Zonular Dehiscence With Lens Subluxation or Dislocation
Common causes of zonular incompetence include pseudoexfoliation syndrome (Fig 12-8), ocular trauma, prior vitrectomy, prior trabeculectomy, and high myopia. Marfan syndrome, Ehlers-Danlos syndrome, homocystinuria, hyperlysinemia, and Weill-Marchesani syndrome are less-common sources of inadequate zonular support. Iridodonesis, detected at the slit lamp, is often an initial finding that signals zonular weakness or absence. If the entire lens becomes dislocated into the posterior segment, surgical removal of the lens may not be necessary, unless uveitis develops. In some eyes, the remaining zonular fibers tether the lens within the anterior vitreous such that when the patient sits upright at the slit lamp, the lens seems accessible for extraction. However, when that patient is supine during surgery, the lens tilts backward, out of the surgeon’s reach. Thus, when iridodonesis or phacodonesis is detected preoperatively, it is helpful to confirm lens position with the patient supine during the preoperative examination.
Figure 12-8 Subluxed lens. This lens with pseudoexfoliation is displaced inferiorly because zonular fibers at the superior edge of the lens are stretched, damaged, or broken. Arrows indicate the superior edge of the inferiorly displaced lens. Cataract surgery on a displaced lens requires meticulous preoperative planning to minimize surgical complications.
(Courtesy of Lisa Rosenberg, MD.)
Zonular status may be determined by direct visualization of the lens equator through a widely dilated pupil or by use of a goniolens to visualize zonular fibers behind the dilated pupil. If zonular disruption is extensive preoperatively, the surgeon may consider removal of the cataract using one of the following:
extracapsular cataract extraction (ECCE)
intracapsular cataract extraction (ICCE)
phacoemulsification with capsular hooks followed by suturing a capsular segment to stabilize the capsule during and after surgery (see the Appendix)
Zonular incompetence becomes apparent intraoperatively with phacodonesis, decentration of the capsular bag, and sometimes vitreous prolapse into the AC. If phacodonesis prevents the use of a CCC or if zonular disruption is extensive, the surgeon may convert from phacoemulsification to ECCE or ICCE. Otherwise, phacoemulsification can proceed safely with application of the same measures recommended in the Advanced Cataract section, earlier in this chapter. Reducing the flow rate diminishes turbulence and fluctuation in AC depth, lowering the risk of vitreous prolapse through the area of zonular absence. A larger capsulorrhexis enables easier separation of lens components within the capsular bag. Thorough hydrodissection and hydrodelineation of the nucleus facilitate smooth rotation during phacoemulsification. Viscodissection helps separate cortical attachments that may impede rotation. Excessive mechanical maneuvers in the nucleus, cortical aspiration, and inadvertent aspiration of the anterior capsule edge contribute to further zonular compromise. Viscodissection of cortical remnants and IOL insertion prior to complete cortical removal are maneuvers that help maintain capsular integrity. Tangential, rather than radial, removal of cortex from the bag minimizes zonular stress. Pars plana lensectomy may be preferred to lens extraction in cases of severe zonular loss and in the absence of contraindicating ocular comorbidities.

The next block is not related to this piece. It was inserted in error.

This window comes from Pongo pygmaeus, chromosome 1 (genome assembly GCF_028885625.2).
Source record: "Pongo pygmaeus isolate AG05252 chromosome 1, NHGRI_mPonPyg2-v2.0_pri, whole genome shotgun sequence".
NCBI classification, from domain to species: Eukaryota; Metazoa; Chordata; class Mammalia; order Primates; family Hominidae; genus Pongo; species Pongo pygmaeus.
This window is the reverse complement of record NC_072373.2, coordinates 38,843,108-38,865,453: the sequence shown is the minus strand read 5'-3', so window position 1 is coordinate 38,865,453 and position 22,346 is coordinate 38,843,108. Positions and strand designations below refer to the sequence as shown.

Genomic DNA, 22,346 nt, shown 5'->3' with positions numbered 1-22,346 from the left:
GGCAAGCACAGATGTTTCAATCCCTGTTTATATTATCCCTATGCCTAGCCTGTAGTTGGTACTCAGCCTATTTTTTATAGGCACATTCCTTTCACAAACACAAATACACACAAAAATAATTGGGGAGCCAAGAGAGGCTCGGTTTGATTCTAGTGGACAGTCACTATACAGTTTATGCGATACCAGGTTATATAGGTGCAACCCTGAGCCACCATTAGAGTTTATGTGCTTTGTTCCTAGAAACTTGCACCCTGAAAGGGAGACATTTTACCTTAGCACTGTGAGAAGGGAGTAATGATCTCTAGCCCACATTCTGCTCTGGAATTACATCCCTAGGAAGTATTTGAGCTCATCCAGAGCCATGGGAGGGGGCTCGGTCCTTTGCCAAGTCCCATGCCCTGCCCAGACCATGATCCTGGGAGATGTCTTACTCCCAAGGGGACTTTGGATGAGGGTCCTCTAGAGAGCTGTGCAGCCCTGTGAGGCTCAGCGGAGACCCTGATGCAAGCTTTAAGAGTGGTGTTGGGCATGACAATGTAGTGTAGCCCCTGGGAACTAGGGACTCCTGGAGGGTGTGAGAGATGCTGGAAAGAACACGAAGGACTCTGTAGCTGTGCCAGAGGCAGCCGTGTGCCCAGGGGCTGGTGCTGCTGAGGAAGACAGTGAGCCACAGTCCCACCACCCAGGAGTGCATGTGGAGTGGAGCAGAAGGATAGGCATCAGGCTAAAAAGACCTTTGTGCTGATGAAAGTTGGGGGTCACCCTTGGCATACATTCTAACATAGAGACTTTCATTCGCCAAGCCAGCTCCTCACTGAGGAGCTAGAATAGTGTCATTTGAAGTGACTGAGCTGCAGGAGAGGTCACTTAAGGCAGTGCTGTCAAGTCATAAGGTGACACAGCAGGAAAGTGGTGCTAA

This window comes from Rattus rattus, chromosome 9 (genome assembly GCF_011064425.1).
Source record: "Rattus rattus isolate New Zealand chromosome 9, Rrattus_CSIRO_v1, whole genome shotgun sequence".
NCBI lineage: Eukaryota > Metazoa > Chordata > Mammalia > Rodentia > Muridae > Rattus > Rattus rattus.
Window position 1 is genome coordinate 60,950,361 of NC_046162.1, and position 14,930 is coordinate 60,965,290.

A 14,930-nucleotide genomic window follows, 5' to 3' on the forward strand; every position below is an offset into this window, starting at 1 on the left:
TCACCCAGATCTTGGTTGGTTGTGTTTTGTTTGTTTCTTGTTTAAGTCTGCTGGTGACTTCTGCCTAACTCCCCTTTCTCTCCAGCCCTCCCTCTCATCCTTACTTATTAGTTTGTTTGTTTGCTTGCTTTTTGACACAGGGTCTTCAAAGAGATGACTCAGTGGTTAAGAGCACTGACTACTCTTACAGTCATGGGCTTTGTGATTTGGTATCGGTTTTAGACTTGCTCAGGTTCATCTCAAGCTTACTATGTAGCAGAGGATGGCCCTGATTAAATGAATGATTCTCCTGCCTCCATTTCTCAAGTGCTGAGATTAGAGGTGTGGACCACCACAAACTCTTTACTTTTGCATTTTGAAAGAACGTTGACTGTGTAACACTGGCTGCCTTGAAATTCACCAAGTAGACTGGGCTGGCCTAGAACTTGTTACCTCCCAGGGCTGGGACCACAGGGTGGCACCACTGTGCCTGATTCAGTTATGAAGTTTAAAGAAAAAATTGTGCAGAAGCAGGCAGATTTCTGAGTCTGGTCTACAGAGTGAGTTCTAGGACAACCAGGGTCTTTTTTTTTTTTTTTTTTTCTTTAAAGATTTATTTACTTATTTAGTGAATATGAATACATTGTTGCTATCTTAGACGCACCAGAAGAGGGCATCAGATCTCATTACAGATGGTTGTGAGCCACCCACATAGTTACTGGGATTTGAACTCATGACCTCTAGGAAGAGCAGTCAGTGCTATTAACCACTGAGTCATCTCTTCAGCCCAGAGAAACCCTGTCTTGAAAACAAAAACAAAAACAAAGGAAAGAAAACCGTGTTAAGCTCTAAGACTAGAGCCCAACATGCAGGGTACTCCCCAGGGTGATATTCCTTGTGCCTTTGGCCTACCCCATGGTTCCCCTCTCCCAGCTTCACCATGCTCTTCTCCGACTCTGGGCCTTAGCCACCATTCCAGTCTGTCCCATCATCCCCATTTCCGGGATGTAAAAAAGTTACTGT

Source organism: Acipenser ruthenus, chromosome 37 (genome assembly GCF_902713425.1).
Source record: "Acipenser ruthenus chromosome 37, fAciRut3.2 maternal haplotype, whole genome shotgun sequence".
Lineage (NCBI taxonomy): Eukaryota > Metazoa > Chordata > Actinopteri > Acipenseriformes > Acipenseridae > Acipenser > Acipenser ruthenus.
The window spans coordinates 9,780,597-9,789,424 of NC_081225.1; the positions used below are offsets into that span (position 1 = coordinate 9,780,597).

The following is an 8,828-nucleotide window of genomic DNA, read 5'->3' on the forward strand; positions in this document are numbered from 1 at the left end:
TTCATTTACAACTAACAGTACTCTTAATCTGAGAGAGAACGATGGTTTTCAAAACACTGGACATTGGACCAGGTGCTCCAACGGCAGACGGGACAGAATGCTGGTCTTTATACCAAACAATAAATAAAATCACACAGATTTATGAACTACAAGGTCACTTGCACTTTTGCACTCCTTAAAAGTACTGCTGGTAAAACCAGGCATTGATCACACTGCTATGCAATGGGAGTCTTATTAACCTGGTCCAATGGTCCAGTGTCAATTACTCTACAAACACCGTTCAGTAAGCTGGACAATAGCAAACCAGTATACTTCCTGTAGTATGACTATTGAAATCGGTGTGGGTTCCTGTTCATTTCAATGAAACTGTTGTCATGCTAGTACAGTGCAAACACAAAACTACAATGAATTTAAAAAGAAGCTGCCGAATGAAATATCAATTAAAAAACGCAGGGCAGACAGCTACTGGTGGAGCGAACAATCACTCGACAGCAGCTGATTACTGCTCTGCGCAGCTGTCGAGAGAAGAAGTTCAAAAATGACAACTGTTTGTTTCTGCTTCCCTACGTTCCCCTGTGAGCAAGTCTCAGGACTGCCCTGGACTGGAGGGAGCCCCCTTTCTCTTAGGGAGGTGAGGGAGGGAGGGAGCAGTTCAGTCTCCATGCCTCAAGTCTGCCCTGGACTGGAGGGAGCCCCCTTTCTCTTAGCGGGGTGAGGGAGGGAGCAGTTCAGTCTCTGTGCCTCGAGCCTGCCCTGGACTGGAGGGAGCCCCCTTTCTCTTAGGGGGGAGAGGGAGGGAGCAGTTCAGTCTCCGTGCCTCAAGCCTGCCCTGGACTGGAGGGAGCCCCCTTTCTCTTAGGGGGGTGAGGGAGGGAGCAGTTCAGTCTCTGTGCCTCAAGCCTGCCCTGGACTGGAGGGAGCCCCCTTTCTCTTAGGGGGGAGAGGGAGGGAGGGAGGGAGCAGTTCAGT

If capsular support is insufficient for safe phacoemulsification, capsular hooks, a CTR, or CTR segments can be used (Videos 12-4, 12-5). Capsular hooks (Fig 12-9) support the anterior capsule edge in the area of weakened zonular fibers. They are placed through paracentesis incisions, and adjustment of tension on each hook centers the capsule for phacoemulsification. CTRs provide support by exerting centrifugal force against the capsule equator in areas of absent or weakened zonular fibers.
Insertion of capsular tension ring. Courtesy of David F. Chang, MD.
Capsule hooks and capsular tension ring. Courtesy of David F. Chang, MD.
Radial tension may further extend the capsular defect. Therefore, placement of either capsular hooks or a CTR may be cautiously considered if the anterior capsule is torn radially or if the capsulorrhexis is interrupted. The ring can be used in patients with posterior capsule defects as long as the anterior rhexis remains continuous; its use is controversial in the presence of a noncontinuous rhexis. With a CTR in position, the surgeon can proceed to nuclear and cortical removal more safely and can place the chosen IOL in the capsular bag (ie, an “in-the-bag” IOL). Insufficient zonular support can also be managed with a modified CTR or CTR segment sutured to the scleral wall. If there is severe instability, the help of a vitreoretinal surgeon may be enlisted to employ a pars plana approach.
Figure 12-9 Hooks are placed around the anterior capsule edge to stabilize the capsular bag during phacoemulsification in this eye with a subluxed lens. Trypan blue is used to aid visualization of the capsular edge.
(Courtesy of Lisa Rosenberg, MD.)
If zonular support is insufficient to use a 1-piece IOL in the capsular bag, the surgeon can choose from the following options:
a 3-piece IOL with the haptics placed in the location of zonular weakness
a 3-piece IOL placed in the ciliary sulcus (with or without optic capture)
a transscleral-fixated or iris-fixated posterior chamber IOL (PCIOL)
It is preferable to avoid the use of premium IOLs, such as multifocal and toric lenses, in eyes with capsular decentration or significant potential for decentration.
Excerpted from BCSC 2020-2021 series: Section 11 - Lens and Cataract. For more information and to purchase the entire series, please visit https://www.aao.org/bcsc.